India’s star amateur Rayhan excited about Hero Indian Open

Rayhan Thomas, the highest-ever ranked Indian in the World Amateur Golf Rankings, at 17th currently, is excited to come back to India for Hero Indian open.

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Ryan Thomas`

22 March, 2019: Rayhan Thomas, the highest-ever ranked Indian in the World Amateur Golf Rankings, at 17th currently, is all excited to come back to India for the 2019 Hero Indian open next week.

The 18-year-old Dubai based Indian, who is due to join Oklahoma State University later this year, feels that he is ready for a solid performance before he moves to the US for college golf. “I have played the event before, and feel that my game is in the right place to do well,” said Thomas, who has been hailed by the likes of Rickie Fowler and Rory McIlroy, who have played with him at the Dubai Desert Classic in recent years.

Thomas has been given one of the amateur spots to the storied event, which is now in its 55th edition.

Thomas, who has been ranked as high as No. 12 in the world, was also a silver medallist at the star-studded Asia Pacific Amateur Championships in Singapore last year.

“That performance and playing with pros in events in the Middle East and MENA Tour has given me immense confidence,” he said.

Thomas joins a star-studded group of amateurs at the Oklahoma State University this season. Two of his new teammates are in the Top-5 as of this week, including Viktor Hovland at No. 2 and Matthew Wolff at third, while Austin Eckroat is at 24.

Asian Tour Merit leader Jazz leads Thai challenge for Hero Indian Open

Merit leader Jazz Janewattananond hopes to get lucky in his third attempt at tackling the challenging DLF Golf and Country Club when he heads to the Hero Indian Open next week.

The 23-year-old Thai has been riding on a rich vein of form, claiming his third Asian Tour title at the season-opener in Singapore in January and finishing inside the top-10 on six other occasions in his last nine starts on the Asian Tour.

He will spearhead the strong Thai challenge, which will be a major force to be reckoned with, alongside Tour winners Poom Saksansin, Tirawat Kaewsiribandit, Panuphol Pittayarat and veteran Prayad Marksaeng at the US$1.75 million event.

Jazz, who sits atop the current Asian Tour Habitat for Humanity standings, came in tied-34th in his first attempt at the DLF Golf and Country Club when he played the Hero Indian Open in 2017 before missing the halfway cut on the same venue and in the same event last year.

“It’s a tough course, everyone knows that. It’s a beast, very narrow and tough, so I’ll be happy to even just make the cut this time,” said Jazz, whose best finish at the event came in 2016 where he finished tied-15th on a different course.

Placed 78th on the latest Official World Golf Ranking (OWGR), Jazz stands an outside chance to qualify for The Masters next month. The talented Thai, who is currently playing in the Maybank Championship in Malaysia, needs to break into the world’s top-50 following the Hero Indian Open next week.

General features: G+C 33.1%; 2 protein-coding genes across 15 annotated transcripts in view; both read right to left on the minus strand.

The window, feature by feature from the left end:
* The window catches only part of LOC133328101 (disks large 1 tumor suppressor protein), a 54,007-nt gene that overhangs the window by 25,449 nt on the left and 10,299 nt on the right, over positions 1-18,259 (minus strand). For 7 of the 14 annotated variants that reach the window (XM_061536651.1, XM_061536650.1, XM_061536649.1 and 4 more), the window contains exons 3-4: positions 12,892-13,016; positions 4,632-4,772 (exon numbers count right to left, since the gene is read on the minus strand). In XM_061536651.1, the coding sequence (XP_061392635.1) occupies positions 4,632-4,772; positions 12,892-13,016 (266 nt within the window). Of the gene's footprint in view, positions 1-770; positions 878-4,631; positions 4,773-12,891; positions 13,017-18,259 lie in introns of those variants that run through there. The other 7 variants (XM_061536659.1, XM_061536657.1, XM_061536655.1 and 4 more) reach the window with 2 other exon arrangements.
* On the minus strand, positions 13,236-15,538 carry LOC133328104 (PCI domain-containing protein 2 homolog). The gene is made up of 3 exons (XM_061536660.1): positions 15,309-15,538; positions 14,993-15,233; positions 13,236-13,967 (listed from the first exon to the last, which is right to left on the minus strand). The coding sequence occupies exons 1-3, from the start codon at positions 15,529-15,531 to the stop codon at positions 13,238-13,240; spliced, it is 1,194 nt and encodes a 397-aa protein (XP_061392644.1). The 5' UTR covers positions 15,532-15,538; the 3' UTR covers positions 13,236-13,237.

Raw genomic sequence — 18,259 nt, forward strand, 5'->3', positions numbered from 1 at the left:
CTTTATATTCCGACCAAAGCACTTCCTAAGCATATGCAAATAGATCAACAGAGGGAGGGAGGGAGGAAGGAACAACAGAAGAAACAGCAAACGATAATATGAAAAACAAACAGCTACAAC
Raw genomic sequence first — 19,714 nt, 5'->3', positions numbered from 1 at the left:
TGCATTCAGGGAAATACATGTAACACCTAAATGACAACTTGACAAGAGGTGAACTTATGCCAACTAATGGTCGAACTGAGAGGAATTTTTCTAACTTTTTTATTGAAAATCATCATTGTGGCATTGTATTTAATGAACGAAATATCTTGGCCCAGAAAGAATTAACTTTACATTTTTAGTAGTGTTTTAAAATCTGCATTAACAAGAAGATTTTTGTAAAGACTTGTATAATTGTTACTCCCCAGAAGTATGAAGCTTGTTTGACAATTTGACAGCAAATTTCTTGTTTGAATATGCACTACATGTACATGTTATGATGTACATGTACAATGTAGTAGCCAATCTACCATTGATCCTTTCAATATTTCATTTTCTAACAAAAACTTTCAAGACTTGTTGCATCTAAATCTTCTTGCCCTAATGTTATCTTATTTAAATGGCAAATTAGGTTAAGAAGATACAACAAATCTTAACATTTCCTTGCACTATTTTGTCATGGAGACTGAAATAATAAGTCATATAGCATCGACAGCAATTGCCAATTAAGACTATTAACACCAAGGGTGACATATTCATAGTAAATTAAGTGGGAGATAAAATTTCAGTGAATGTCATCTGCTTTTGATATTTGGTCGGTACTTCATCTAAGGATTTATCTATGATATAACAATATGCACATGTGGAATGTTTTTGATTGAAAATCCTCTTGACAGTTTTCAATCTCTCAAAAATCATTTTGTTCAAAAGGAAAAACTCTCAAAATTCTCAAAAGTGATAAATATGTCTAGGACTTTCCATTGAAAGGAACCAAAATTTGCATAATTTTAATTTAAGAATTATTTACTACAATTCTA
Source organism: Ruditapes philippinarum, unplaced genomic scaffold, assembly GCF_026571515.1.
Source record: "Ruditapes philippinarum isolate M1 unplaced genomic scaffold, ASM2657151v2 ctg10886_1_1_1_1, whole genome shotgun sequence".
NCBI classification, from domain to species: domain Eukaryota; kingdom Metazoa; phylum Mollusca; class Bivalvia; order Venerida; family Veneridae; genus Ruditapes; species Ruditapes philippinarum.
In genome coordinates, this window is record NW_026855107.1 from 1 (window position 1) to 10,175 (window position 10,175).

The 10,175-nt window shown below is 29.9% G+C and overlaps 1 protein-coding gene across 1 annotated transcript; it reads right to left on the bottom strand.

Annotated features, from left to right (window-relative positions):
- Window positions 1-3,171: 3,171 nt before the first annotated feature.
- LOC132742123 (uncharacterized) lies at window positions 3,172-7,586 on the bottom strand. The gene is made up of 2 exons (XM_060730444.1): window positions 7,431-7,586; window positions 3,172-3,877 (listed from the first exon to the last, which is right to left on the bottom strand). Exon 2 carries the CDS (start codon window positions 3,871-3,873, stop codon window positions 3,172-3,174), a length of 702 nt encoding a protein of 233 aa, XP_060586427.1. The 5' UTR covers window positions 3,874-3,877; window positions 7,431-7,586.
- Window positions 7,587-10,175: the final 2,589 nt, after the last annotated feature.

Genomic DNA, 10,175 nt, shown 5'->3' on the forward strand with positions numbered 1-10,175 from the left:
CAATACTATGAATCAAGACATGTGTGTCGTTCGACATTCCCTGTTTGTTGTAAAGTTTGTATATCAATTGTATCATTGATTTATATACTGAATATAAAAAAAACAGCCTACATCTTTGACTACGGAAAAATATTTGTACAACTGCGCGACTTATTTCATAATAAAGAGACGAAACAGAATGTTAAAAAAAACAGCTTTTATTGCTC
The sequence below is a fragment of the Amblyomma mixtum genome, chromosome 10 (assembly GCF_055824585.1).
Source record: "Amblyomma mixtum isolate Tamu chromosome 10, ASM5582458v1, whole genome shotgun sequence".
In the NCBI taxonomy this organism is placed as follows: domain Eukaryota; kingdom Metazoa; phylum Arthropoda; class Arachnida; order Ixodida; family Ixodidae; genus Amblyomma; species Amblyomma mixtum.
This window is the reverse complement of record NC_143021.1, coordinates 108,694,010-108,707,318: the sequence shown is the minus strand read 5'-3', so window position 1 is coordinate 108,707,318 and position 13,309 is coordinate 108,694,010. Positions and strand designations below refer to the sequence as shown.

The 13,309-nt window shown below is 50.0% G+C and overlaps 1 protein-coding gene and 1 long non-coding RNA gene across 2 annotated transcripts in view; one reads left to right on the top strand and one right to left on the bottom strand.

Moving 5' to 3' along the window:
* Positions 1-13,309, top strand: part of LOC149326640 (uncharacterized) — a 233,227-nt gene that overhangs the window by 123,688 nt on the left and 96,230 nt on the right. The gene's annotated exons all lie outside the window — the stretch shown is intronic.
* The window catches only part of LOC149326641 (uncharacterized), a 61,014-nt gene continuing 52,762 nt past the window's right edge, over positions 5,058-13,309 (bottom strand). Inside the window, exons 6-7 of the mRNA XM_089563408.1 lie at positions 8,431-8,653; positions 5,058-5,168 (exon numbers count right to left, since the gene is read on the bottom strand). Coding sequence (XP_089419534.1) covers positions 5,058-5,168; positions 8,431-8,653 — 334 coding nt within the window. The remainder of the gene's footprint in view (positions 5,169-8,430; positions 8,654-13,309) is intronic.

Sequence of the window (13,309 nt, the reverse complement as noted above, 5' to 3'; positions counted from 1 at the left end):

Alternatively, he could potentially earn an invite to The Masters, just like reigning Order of Merit champion Shubhankar Sharma last year, should he perform well in Malaysia and India these two weeks.

“My game is a lot different coming into these two weeks so I can’t wait to try and conquer the DLF course this time around. I missed the cut last year but I’m still looking forward to a new challenge next week,” added Jazz.

Also relishing the challenge at the Indian showpiece is two-time Asian Tour winner Panuphol, who has been in a relatively consistent form so far this season.

“It is a huge event for me so I am really looking forward to next week. I have been pretty consistent this year, although I admit it’s not my best golf. But I have put in the hard work and I am excited to take on big events like the Hero Indian Open,” said the 26-year-old Panuphol.

Missing out on a top-10 finish last year after making a double-bogey on the 14th hole in the final round, Panuphol will seize his chance at redemption on the notorious par-four that has been ranked as the toughest hole in the tournament for the last two consecutive editions.

“It is an interesting golf course, I would say it’s very challenging but fun to play as well. I would love to play well because it is a huge event. I made a double-bogey on hole 14 and bogeyed the 17th on the final day last year, if not I could have had a top-10 result so hopefully I will do better this time,” added Panuphol, who settled for an eventual tied-16th result.

An elite 156-man field from 28 countries, consisting of more than 40 Tour winners and seven Order of Merit champions, will be vying for top honours at the prestigious event, which will once again be promoted by the Indian Golf Union, who join the Asian Tour and European Tour in co-sanctioning the tournament.